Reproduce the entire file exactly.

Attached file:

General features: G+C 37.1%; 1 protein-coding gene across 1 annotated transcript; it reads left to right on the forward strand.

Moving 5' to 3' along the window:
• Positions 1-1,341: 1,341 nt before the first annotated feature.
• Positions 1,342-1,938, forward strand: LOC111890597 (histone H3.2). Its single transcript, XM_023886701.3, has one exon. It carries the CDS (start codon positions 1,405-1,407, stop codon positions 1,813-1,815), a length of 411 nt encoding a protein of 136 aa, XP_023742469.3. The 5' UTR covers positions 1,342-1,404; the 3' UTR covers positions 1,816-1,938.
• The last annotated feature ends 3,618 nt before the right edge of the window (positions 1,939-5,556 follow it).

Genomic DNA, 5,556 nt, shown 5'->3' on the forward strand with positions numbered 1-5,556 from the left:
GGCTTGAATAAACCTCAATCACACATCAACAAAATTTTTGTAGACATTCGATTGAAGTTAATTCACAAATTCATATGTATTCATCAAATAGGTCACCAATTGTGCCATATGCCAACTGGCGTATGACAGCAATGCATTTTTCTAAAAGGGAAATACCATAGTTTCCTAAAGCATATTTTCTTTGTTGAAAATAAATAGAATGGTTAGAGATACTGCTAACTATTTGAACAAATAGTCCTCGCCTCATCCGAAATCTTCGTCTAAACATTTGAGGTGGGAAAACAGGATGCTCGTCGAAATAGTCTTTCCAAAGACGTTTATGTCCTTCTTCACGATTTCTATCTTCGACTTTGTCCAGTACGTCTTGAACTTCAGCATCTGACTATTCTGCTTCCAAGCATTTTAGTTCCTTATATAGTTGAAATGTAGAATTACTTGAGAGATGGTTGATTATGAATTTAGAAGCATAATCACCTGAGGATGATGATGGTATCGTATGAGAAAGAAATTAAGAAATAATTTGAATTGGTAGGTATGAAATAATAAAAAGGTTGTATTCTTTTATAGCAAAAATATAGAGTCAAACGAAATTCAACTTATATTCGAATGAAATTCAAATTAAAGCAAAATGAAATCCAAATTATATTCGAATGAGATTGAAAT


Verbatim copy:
General features: G+C 37.1%; 1 protein-coding gene across 1 annotated transcript; it reads left to right on the forward strand.

Moving 5' to 3' along the window:
• Positions 1-1,341: 1,341 nt before the first annotated feature.
• Positions 1,342-1,938, forward strand: LOC111890597 (histone H3.2). Its single transcript, XM_023886701.3, has one exon. It carries the CDS (start codon positions 1,405-1,407, stop codon positions 1,813-1,815), a length of 411 nt encoding a protein of 136 aa, XP_023742469.3. The 5' UTR covers positions 1,342-1,404; the 3' UTR covers positions 1,816-1,938.
• The last annotated feature ends 3,618 nt before the right edge of the window (positions 1,939-5,556 follow it).

Genomic DNA, 5,556 nt, shown 5'->3' on the forward strand with positions numbered 1-5,556 from the left:
GGCTTGAATAAACCTCAATCACACATCAACAAAATTTTTGTAGACATTCGATTGAAGTTAATTCACAAATTCATATGTATTCATCAAATAGGTCACCAATTGTGCCATATGCCAACTGGCGTATGACAGCAATGCATTTTTCTAAAAGGGAAATACCATAGTTTCCTAAAGCATATTTTCTTTGTTGAAAATAAATAGAATGGTTAGAGATACTGCTAACTATTTGAACAAATAGTCCTCGCCTCATCCGAAATCTTCGTCTAAACATTTGAGGTGGGAAAACAGGATGCTCGTCGAAATAGTCTTTCCAAAGACGTTTATGTCCTTCTTCACGATTTCTATCTTCGACTTTGTCCAGTACGTCTTGAACTTCAGCATCTGACTATTCTGCTTCCAAGCATTTTAGTTCCTTATATAGTTGAAATGTAGAATTACTTGAGAGATGGTTGATTATGAATTTAGAAGCATAATCACCTGAGGATGATGATGGTATCGTATGAGAAAGAAATTAAGAAATAATTTGAATTGGTAGGTATGAAATAATAAAAAGGTTGTATTCTTTTATAGCAAAAATATAGAGTCAAACGAAATTCAACTTATATTCGAATGAAATTCAAATTAAAGCAAAATGAAATCCAAATTATATTCGAATGAGATTGAAAT